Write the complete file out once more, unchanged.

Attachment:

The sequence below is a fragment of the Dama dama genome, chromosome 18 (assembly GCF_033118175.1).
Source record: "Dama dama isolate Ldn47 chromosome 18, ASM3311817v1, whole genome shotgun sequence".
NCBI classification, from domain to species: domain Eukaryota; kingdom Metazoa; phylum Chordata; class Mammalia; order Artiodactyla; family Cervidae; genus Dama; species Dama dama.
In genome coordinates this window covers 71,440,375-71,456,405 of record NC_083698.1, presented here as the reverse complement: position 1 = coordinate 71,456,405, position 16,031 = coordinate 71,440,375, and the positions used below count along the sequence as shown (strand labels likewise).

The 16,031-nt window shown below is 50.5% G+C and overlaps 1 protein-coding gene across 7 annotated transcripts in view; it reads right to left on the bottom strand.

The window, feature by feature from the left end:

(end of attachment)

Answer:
The sequence below is a fragment of the Dama dama genome, chromosome 18 (assembly GCF_033118175.1).
Source record: "Dama dama isolate Ldn47 chromosome 18, ASM3311817v1, whole genome shotgun sequence".
NCBI classification, from domain to species: domain Eukaryota; kingdom Metazoa; phylum Chordata; class Mammalia; order Artiodactyla; family Cervidae; genus Dama; species Dama dama.
In genome coordinates this window covers 71,440,375-71,456,405 of record NC_083698.1, presented here as the reverse complement: position 1 = coordinate 71,456,405, position 16,031 = coordinate 71,440,375, and the positions used below count along the sequence as shown (strand labels likewise).

The 16,031-nt window shown below is 50.5% G+C and overlaps 1 protein-coding gene across 7 annotated transcripts in view; it reads right to left on the bottom strand.

The window, feature by feature from the left end: